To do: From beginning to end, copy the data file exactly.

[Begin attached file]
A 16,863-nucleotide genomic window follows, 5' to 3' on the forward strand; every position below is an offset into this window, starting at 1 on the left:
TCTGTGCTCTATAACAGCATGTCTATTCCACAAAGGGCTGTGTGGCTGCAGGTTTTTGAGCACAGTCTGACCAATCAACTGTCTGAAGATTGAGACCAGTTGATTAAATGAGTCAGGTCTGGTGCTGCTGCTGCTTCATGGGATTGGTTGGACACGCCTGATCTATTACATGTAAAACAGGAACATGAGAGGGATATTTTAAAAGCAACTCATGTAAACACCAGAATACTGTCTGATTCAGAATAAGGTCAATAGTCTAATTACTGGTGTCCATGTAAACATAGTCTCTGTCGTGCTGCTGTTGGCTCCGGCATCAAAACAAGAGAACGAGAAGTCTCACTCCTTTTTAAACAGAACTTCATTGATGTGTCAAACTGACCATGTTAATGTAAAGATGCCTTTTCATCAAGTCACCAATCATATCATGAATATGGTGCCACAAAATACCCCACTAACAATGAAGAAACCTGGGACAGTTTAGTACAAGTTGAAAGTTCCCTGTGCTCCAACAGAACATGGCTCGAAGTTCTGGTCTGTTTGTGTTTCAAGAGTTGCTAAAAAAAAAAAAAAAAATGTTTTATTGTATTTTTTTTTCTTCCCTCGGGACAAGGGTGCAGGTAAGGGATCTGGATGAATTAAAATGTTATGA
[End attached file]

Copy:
A 16,863-nucleotide genomic window follows, 5' to 3' on the forward strand; every position below is an offset into this window, starting at 1 on the left:
TCTGTGCTCTATAACAGCATGTCTATTCCACAAAGGGCTGTGTGGCTGCAGGTTTTTGAGCACAGTCTGACCAATCAACTGTCTGAAGATTGAGACCAGTTGATTAAATGAGTCAGGTCTGGTGCTGCTGCTGCTTCATGGGATTGGTTGGACACGCCTGATCTATTACATGTAAAACAGGAACATGAGAGGGATATTTTAAAAGCAACTCATGTAAACACCAGAATACTGTCTGATTCAGAATAAGGTCAATAGTCTAATTACTGGTGTCCATGTAAACATAGTCTCTGTCGTGCTGCTGTTGGCTCCGGCATCAAAACAAGAGAACGAGAAGTCTCACTCCTTTTTAAACAGAACTTCATTGATGTGTCAAACTGACCATGTTAATGTAAAGATGCCTTTTCATCAAGTCACCAATCATATCATGAATATGGTGCCACAAAATACCCCACTAACAATGAAGAAACCTGGGACAGTTTAGTACAAGTTGAAAGTTCCCTGTGCTCCAACAGAACATGGCTCGAAGTTCTGGTCTGTTTGTGTTTCAAGAGTTGCTAAAAAAAAAAAAAAAAATGTTTTATTGTATTTTTTTTTCTTCCCTCGGGACAAGGGTGCAGGTAAGGGATCTGGATGAATTAAAATGTTATGA